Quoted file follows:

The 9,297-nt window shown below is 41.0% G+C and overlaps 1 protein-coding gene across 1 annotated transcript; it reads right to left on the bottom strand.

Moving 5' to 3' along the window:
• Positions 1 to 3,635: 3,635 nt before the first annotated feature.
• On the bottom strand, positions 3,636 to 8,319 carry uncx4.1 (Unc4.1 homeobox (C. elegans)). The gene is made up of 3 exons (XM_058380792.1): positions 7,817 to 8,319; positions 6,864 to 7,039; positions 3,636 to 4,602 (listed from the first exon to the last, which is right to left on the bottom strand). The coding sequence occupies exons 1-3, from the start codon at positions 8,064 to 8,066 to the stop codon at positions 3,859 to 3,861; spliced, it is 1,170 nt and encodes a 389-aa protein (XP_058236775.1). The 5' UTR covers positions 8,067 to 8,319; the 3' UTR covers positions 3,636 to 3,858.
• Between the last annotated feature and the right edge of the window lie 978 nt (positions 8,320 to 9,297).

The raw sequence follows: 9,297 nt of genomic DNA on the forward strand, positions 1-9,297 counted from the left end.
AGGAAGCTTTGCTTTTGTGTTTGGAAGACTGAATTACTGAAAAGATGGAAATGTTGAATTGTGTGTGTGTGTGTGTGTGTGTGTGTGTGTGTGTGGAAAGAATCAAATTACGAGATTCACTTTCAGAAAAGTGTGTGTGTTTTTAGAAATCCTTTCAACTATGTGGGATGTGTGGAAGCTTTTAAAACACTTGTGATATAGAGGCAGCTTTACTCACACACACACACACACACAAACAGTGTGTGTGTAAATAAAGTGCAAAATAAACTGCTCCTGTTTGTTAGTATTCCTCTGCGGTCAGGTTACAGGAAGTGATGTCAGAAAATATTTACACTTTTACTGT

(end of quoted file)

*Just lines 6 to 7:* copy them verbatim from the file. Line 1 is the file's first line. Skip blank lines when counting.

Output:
The raw sequence follows: 9,297 nt of genomic DNA on the forward strand, positions 1-9,297 counted from the left end.
AGGAAGCTTTGCTTTTGTGTTTGGAAGACTGAATTACTGAAAAGATGGAAATGTTGAATTGTGTGTGTGTGTGTGTGTGTGTGTGTGTGTGTGTGGAAAGAATCAAATTACGAGATTCACTTTCAGAAAAGTGTGTGTGTTTTTAGAAATCCTTTCAACTATGTGGGATGTGTGGAAGCTTTTAAAACACTTGTGATATAGAGGCAGCTTTACTCACACACACACACACACACAAACAGTGTGTGTGTAAATAAAGTGCAAAATAAACTGCTCCTGTTTGTTAGTATTCCTCTGCGGTCAGGTTACAGGAAGTGATGTCAGAAAATATTTACACTTTTACTGT